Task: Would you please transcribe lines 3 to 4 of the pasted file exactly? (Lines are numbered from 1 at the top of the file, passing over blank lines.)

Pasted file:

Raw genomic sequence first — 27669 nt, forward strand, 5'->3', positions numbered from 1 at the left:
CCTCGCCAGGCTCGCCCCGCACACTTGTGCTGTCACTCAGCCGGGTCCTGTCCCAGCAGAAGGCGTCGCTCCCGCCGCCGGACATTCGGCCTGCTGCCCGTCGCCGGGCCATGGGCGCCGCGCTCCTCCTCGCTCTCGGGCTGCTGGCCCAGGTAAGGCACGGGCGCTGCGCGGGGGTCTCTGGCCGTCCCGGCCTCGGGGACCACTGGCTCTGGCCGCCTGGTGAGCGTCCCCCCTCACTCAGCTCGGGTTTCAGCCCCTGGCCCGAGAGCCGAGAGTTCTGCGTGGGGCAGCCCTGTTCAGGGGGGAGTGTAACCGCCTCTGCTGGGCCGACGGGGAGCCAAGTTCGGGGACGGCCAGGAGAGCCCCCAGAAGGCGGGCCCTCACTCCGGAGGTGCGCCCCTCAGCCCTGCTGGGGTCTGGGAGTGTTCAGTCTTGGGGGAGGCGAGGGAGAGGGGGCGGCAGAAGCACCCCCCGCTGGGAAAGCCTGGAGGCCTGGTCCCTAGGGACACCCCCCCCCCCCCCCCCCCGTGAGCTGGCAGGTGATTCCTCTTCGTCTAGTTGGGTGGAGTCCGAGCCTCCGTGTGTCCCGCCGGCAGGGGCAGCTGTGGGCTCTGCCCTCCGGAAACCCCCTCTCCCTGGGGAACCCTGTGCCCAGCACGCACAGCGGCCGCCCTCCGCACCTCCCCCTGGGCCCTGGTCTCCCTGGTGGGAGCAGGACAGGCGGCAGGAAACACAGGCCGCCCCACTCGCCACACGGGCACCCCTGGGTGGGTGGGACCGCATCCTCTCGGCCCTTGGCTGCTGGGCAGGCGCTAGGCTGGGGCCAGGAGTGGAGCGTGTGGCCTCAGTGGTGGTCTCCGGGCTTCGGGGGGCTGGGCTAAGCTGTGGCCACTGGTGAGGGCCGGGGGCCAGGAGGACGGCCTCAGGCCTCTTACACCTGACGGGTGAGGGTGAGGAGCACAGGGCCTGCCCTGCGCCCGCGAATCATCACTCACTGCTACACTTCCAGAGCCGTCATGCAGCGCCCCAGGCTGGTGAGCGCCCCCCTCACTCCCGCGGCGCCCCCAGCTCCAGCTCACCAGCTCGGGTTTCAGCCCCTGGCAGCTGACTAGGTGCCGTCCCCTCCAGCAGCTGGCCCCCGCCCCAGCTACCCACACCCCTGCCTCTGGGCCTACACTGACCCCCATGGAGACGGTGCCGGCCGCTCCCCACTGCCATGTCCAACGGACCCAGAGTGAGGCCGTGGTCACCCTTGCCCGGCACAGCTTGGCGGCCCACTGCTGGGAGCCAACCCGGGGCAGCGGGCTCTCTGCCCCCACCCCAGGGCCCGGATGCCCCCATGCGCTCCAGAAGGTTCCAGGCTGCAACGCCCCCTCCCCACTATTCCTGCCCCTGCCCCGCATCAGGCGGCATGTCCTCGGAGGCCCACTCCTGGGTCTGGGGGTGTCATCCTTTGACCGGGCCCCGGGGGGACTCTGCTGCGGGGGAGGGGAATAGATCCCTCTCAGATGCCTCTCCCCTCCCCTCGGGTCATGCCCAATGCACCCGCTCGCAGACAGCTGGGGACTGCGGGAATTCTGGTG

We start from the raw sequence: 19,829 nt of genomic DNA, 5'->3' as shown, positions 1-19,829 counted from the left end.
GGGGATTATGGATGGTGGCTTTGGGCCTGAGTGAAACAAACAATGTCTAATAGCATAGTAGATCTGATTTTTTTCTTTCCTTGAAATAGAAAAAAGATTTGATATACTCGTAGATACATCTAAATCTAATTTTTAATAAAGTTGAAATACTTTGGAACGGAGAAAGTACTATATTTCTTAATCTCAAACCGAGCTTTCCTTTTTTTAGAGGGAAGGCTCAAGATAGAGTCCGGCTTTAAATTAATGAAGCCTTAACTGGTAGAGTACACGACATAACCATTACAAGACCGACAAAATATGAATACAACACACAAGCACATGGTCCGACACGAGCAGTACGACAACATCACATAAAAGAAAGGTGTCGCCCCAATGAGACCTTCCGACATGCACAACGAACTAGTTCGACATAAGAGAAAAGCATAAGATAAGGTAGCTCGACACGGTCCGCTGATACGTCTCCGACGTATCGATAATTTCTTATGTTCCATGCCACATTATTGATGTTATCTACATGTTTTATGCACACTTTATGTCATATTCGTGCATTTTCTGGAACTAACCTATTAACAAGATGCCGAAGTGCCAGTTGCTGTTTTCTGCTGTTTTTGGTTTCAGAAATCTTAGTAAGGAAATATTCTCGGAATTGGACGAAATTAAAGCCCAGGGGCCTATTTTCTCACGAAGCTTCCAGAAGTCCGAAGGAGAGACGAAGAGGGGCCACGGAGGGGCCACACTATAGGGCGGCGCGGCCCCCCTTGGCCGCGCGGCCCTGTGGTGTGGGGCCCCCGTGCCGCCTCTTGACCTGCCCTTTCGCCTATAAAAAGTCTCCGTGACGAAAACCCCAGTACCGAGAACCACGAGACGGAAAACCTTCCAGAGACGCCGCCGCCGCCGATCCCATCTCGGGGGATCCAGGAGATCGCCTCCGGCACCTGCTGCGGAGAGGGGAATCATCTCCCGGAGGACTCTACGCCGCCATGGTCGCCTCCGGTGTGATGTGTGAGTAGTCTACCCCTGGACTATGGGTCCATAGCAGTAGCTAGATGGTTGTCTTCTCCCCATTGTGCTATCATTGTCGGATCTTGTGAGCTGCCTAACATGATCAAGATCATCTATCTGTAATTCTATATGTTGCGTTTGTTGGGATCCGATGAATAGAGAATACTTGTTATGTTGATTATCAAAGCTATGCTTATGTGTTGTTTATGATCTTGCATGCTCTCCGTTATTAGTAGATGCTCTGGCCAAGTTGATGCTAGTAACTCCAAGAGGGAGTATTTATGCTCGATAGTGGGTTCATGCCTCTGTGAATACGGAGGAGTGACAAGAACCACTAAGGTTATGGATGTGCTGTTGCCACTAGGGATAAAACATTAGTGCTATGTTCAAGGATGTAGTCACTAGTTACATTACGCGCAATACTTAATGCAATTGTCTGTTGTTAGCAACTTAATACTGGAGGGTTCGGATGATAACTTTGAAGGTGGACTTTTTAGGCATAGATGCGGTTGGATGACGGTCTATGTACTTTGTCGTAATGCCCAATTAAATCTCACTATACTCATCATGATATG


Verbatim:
We start from the raw sequence: 19,829 nt of genomic DNA, 5'->3' as shown, positions 1-19,829 counted from the left end.
GGGGATTATGGATGGTGGCTTTGGGCCTGAGTGAAACAAACAATGTCTAATAGCATAGTAGATCTGATTTTTTTCTTTCCTTGAAATAGAAAAAAGATTTGATATACTCGTAGATACATCTAAATCTAATTTTTAATAAAGTTGAAATACTTTGGAACGGAGAAAGTACTATATTTCTTAATCTCAAACCGAGCTTTCCTTTTTTTAGAGGGAAGGCTCAAGATAGAGTCCGGCTTTAAATTAATGAAGCCTTAACTGGTAGAGTACACGACATAACCATTACAAGACCGACAAAATATGAATACAACACACAAGCACATGGTCCGACACGAGCAGTACGACAACATCACATAAAAGAAAGGTGTCGCCCCAATGAGACCTTCCGACATGCACAACGAACTAGTTCGACATAAGAGAAAAGCATAAGATAAGGTAGCTCGACACGGTCCGCTGATACGTCTCCGACGTATCGATAATTTCTTATGTTCCATGCCACATTATTGATGTTATCTACATGTTTTATGCACACTTTATGTCATATTCGTGCATTTTCTGGAACTAACCTATTAACAAGATGCCGAAGTGCCAGTTGCTGTTTTCTGCTGTTTTTGGTTTCAGAAATCTTAGTAAGGAAATATTCTCGGAATTGGACGAAATTAAAGCCCAGGGGCCTATTTTCTCACGAAGCTTCCAGAAGTCCGAAGGAGAGACGAAGAGGGGCCACGGAGGGGCCACACTATAGGGCGGCGCGGCCCCCCTTGGCCGCGCGGCCCTGTGGTGTGGGGCCCCCGTGCCGCCTCTTGACCTGCCCTTTCGCCTATAAAAAGTCTCCGTGACGAAAACCCCAGTACCGAGAACCACGAGACGGAAAACCTTCCAGAGACGCCGCCGCCGCCGATCCCATCTCGGGGGATCCAGGAGATCGCCTCCGGCACCTGCTGCGGAGAGGGGAATCATCTCCCGGAGGACTCTACGCCGCCATGGTCGCCTCCGGTGTGATGTGTGAGTAGTCTACCCCTGGACTATGGGTCCATAGCAGTAGCTAGATGGTTGTCTTCTCCCCATTGTGCTATCATTGTCGGATCTTGTGAGCTGCCTAACATGATCAAGATCATCTATCTGTAATTCTATATGTTGCGTTTGTTGGGATCCGATGAATAGAGAATACTTGTTATGTTGATTATCAAAGCTATGCTTATGTGTTGTTTATGATCTTGCATGCTCTCCGTTATTAGTAGATGCTCTGGCCAAGTTGATGCTAGTAACTCCAAGAGGGAGTATTTATGCTCGATAGTGGGTTCATGCCTCTGTGAATACGGAGGAGTGACAAGAACCACTAAGGTTATGGATGTGCTGTTGCCACTAGGGATAAAACATTAGTGCTATGTTCAAGGATGTAGTCACTAGTTACATTACGCGCAATACTTAATGCAATTGTCTGTTGTTAGCAACTTAATACTGGAGGGTTCGGATGATAACTTTGAAGGTGGACTTTTTAGGCATAGATGCGGTTGGATGACGGTCTATGTACTTTGTCGTAATGCCCAATTAAATCTCACTATACTCATCATGATATG